In this article, you will learn the techniques of creating double exposure effects with PHOTO-PAINT X8
And, in addition, they have the capability of making a very strong visual impression.
As a matter of fact, the idea of assembling multiple images into one is counted among the primary reasons why working with Collage seems to be very interesting.
And, basically, it is the same with the Double Exposure Effect technique; because the thinking behind them is similar.
However, in this tutorial, we shall be making use of photos that are included in Corel Connect X8 Content Exchange, part of CorelDRAW Graphics Suite X8, and an externally created bitmap texture, to give it a worn-out postcard-ish feel.
Start with creating a New Image Document in Corel PHOTO-PAINT X8 (File > New). Then import two photos via Corel CONNECT > Content Exchange > Photos > Animals.
And, for this tutorials, we shall be making use of an eagle and a gorilla.
Now, proceed by removing any irrelevant backgrounds. And, in this case, the blue sky behind the Eagle, and areas around the Gorilla.
Once you’re done, select the photos in the Object Manager Docker, and click the Combine Icon in the bottom of the Docker to combine both images into one object. Extend the object below, by using the Paint Tool (P), and paint black underneath the area of the Eagle and Gorilla.
Use the Lightness Merge Mode in the Object Manager Docker to blend the effect.
Actually, it is easy to remove backgrounds in Corel PHOTO-PAINT, and you can do that by making use of different methods. But for the quick and easy method, you should make use of the Colour Transparency Tool (2), in the Toolbox.
If you decide to make use of this method, then you must remind yourself to look at the Property Bar when you pick the Colour Transparency Tool.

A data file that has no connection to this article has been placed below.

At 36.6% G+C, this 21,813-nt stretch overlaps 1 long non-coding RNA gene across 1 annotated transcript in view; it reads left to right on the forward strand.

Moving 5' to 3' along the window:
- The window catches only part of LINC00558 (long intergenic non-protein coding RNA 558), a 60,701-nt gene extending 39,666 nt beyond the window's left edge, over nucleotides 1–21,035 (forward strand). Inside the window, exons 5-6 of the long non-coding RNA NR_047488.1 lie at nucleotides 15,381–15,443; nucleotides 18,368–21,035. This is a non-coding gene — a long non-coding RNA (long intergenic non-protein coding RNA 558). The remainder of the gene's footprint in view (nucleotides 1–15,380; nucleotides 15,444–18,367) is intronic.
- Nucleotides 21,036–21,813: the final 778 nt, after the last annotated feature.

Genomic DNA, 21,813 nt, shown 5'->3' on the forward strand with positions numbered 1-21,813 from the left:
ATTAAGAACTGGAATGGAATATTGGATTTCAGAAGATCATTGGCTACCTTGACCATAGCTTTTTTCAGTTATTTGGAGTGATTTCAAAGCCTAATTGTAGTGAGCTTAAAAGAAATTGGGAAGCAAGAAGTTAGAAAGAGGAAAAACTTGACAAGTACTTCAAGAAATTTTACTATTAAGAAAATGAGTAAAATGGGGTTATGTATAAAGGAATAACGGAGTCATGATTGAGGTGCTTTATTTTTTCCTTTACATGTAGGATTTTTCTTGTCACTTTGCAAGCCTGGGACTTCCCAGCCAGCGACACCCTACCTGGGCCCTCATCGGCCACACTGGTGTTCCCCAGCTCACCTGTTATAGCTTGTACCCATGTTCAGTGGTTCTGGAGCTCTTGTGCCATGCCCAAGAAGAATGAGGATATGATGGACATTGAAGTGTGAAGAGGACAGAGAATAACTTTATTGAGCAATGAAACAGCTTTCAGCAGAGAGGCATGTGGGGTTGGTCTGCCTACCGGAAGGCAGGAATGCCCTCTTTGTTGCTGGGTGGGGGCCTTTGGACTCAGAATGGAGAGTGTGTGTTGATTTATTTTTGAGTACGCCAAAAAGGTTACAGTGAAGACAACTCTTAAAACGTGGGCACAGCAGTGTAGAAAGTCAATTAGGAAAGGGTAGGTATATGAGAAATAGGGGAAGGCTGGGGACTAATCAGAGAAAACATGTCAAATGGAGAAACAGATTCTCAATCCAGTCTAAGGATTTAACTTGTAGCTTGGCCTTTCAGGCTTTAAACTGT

Because the Property Bar values are set to Tolerance 10 and Smoothing 20 by default. And this works great for the Bald Eagle photo. You can always adjust the settings if need be.
However, for the more elaborate method, you should use a combo of Channels and Contrast Enhancement effects to create a good contrast. The purpose is to isolate the area that will be kept and remove the rest. You can also choose other adjustment tools. For example, the Greyscale Lens Object (Object > Create > New Lens > Grayscale), which would have been an option for us, if the Colour Transparency tool didn’t produce a much quality result.
So, it is advisable to make use of the Greyscale Lens Object when using a photo with a more complex background.
Now, import a new photo (we shall be making use of people on bicycles) and place it below the Eagle and Gorilla object, slightly above the Background Object in the Object Manager Docker.
Note: The Merge Mode effect is on Normal.
Create a mask by selecting the Eagle and Gorilla object by clicking Ctrl+M on the keyboard.
Select the Bicycle photo. Right-click and choose Copy. Right-click again, and choose Paste > Into Selection. This place a new object on top in the Object Manager Docker. Drag this object down, and place it just above the Background Object. It is now underneath the Eagle-Gorilla object.
If you would want to brighten up the image in the photo, simply create a new Object in the Object Manager Docker and place this underneath the bicycle photo object. Pick the Paint Tool and paint white with a round, soft nib on the new object.
Basically, we’re finished with the creation of the Double Exposure effect image.
But, to finish it off, you can pick a yellow colour from the bicycle photo with the Eyedropper tool (E), and the Fill Tool (F), and fill on a new object just above the Background Object.